UW–Madison astrophysicists donate computing resources to aid COVID-19 research

IceCube Lab under aurora australis
The IceCube Laboratory at the South Pole collects data that are analyzed by thousands of computers at the University of Wisconsin–Madison. Now, some of those computing resources are contributing to the fight against COVID-19. Photo credit: Martin Wolf, IceCube/NSF


The IceCube Neutrino Observatory is possibly the world’s strangest telescope. Located at the South Pole, it is made up of over 5,000 basketball-sized light sensors embedded in a cubic kilometer of ice. Thousands of computers back at the University of Wisconsin–Madison, IceCube’s lead institution, scour data from those sensors for evidence of elusive subatomic particles that originate in outer space: astrophysical neutrinos.


Now, some of these computing resources are being used to simulate something different—protein folding of SARS-CoV-2, the coronavirus responsible for COVID-19. How proteins fold into three-dimensional shapes is difficult to predict but has big effects on biological interactions, like those between a virus and its host. These simulations will help researchers understand how the virus compromises human immune systems and reproduces.


While IceCube remains operational, its home research center at UW–Madison, the Wisconsin IceCube Particle Astrophysics Center, WIPAC, is temporarily providing some of its available computing resources to Folding@home. This citizen-science distributed-computing project crowdsources computationally intensive tasks like simulating protein dynamics. Distributed computing projects like Folding@home combine the power of thousands of individual computers contributed by their owners to process different portions of data simultaneously, significantly speeding up their results.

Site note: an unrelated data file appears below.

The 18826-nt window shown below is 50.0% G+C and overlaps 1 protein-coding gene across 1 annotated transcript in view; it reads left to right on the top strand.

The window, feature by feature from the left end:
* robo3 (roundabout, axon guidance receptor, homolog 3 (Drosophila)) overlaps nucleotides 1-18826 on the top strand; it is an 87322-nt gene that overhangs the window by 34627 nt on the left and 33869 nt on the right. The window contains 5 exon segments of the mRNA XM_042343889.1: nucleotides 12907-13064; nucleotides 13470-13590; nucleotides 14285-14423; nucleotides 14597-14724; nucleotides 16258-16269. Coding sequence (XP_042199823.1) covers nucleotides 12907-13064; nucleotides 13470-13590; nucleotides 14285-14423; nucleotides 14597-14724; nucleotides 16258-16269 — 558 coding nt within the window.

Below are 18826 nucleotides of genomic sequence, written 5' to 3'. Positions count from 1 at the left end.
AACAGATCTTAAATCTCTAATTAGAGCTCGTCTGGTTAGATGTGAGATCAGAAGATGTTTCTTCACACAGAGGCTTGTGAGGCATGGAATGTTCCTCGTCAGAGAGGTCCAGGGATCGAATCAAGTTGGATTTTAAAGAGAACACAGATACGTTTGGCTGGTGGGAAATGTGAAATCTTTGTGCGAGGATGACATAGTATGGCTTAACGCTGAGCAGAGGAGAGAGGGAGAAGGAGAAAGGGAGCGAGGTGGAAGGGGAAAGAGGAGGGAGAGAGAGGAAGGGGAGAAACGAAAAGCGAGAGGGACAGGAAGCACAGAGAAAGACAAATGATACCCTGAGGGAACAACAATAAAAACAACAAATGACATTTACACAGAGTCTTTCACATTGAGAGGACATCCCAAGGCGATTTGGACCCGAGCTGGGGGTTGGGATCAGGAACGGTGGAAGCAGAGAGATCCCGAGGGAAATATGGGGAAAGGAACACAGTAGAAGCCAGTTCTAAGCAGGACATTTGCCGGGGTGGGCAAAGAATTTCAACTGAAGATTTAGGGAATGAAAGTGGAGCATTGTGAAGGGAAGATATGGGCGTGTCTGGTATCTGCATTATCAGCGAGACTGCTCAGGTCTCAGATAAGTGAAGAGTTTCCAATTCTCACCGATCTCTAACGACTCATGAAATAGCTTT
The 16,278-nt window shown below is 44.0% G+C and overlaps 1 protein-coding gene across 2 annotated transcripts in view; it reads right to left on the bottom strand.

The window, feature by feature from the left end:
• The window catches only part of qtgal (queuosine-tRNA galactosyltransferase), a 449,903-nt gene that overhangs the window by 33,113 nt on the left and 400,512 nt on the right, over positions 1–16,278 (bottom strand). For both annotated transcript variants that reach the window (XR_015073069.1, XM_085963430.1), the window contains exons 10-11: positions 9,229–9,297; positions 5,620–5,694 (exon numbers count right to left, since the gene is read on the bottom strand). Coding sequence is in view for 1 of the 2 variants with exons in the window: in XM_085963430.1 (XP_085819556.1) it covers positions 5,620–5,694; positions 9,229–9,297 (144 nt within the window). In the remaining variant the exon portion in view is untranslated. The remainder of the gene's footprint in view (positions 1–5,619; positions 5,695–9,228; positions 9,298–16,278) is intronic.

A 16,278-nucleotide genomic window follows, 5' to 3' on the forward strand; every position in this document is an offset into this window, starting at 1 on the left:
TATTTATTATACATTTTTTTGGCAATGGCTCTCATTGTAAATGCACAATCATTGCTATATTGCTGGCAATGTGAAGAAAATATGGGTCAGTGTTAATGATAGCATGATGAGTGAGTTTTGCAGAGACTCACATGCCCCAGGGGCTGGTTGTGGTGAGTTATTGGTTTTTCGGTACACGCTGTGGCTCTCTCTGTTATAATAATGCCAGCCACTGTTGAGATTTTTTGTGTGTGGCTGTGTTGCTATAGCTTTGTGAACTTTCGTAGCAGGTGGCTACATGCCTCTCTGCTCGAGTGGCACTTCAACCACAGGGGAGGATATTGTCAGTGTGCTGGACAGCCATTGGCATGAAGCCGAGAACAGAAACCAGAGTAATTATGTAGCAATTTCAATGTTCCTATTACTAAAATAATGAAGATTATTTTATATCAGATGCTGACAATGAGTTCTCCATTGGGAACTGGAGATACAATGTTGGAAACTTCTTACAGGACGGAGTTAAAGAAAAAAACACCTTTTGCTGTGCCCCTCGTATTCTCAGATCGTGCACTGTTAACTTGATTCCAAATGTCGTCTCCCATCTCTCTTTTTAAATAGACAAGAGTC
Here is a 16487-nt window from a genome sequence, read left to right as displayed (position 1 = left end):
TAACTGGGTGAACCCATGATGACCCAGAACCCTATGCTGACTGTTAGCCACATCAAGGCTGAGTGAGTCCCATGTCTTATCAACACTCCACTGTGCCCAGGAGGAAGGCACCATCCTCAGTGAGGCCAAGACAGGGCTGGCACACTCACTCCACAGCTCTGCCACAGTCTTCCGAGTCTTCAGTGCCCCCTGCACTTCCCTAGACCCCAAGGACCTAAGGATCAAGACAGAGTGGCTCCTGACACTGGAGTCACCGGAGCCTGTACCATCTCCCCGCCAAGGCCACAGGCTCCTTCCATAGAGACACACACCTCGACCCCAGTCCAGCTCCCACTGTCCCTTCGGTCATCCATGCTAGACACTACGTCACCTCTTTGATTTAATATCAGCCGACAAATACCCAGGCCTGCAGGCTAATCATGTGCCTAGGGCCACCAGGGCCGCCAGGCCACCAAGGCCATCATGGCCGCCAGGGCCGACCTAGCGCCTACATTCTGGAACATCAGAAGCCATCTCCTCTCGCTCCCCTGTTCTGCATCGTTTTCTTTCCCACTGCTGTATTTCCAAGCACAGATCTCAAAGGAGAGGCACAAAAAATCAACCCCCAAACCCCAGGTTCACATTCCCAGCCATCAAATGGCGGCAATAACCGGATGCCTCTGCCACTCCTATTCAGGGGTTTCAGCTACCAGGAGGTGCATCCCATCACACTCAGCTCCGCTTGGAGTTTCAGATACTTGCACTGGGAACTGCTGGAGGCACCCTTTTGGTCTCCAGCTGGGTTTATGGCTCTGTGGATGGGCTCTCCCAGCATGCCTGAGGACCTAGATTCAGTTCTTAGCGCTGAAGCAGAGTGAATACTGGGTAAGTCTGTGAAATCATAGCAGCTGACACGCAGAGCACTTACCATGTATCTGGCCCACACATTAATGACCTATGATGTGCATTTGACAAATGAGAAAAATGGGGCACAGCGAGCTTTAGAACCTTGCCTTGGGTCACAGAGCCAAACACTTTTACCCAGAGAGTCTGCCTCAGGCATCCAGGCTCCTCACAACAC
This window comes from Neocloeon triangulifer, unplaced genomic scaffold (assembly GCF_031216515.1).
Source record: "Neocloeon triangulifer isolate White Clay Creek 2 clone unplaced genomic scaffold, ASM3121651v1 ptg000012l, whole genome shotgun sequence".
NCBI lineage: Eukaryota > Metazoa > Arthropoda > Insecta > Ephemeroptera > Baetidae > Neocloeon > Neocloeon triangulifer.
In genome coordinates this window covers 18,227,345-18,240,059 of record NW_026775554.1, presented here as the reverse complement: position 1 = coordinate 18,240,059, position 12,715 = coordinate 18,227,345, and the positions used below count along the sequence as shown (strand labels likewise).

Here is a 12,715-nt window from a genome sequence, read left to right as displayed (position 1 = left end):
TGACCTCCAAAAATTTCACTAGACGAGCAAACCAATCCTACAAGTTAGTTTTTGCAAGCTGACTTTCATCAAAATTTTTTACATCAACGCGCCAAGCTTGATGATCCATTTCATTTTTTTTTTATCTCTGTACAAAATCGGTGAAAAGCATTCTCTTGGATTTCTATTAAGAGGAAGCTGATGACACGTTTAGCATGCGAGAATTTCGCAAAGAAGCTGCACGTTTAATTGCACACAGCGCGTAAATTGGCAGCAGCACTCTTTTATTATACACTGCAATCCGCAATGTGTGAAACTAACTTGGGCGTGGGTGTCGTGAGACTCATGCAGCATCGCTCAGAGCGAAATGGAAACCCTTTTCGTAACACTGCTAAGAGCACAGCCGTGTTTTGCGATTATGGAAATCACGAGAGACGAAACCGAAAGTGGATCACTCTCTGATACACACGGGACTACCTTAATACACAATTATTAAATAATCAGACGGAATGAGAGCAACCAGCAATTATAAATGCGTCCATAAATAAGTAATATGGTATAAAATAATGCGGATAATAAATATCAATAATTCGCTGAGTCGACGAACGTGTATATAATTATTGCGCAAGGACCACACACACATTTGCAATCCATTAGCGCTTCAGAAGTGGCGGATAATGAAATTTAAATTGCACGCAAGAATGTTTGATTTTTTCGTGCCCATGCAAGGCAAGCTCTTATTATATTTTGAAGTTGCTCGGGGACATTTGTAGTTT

“It just feels right to make the effort to share computing resources from fields as far removed from virology as neutrino astrophysics,” says Kael Hanson, director of WIPAC. “We’re pleased to aid in research that could ultimately lead everyone impacted by the current COVID-19 situation out of the crisis.”


Folding@home started in 1999, but it has recently seen a surge in interest as people seek ways to help researchers understand COVID-19. They include Benedikt Riedel, global computing coordinator for the IceCube Neutrino Observatory and computing manager at WIPAC.


Riedel had been in touch with his scientific computing collaborators since mid-March to discuss how they could help the COVID-19 effort. When he heard from them about Folding@home, Riedel suggested supporting it to WIPAC administration, who then received approval from IceCube’s primary funder, the National Science Foundation. Since the donated computing cycles primarily come from already available resources, they do not significantly hamper WIPAC or IceCube projects.


“These are unprecedented times, and I feel like we should do what we can to help other researchers,” says Riedel. “So far it is going well, and I am hoping that we can continue to donate even after this ends.”


IceCube’s computing resources consist of roughly 5,000 traditional computers using CPUs (central processing units) and 300 computers using GPUs (graphical processing units), each containing massive numbers of simple parallel computing elements. As a member of the Open Science Grid—a national distributed-computing partnership that provides high-throughput computing resources to science projects around the country—IceCube had already been sharing computing resources for other projects. Dozens of other Open Science Grid members are also contributing their resources to COVID-19 research.


WIPAC is able to contribute to Folding@home thanks to software that manages the allocation of the center’s diverse computing resources to different users’ competing computational tasks. Specifically, WIPAC uses tools from the HTCondor software suite that was developed and is maintained by UW–Madison’s Center for High Throughput Computing (CHTC) to effectively manage the computational workload.


“The long partnership between WIPAC and CHTC is founded on a commitment to share resources and knowledge,” says Miron Livny, director of the CHTC. “It is gratifying to see this partnership contributing to the computing challenge of protein folding of SARS-CoV-2.”


The first protein-folding simulations received high priority and will continue to be executed along with the day-in-day-out IceCube workload, which is continually submitted to the system. You can follow WIPAC’s contributions to Folding@home here.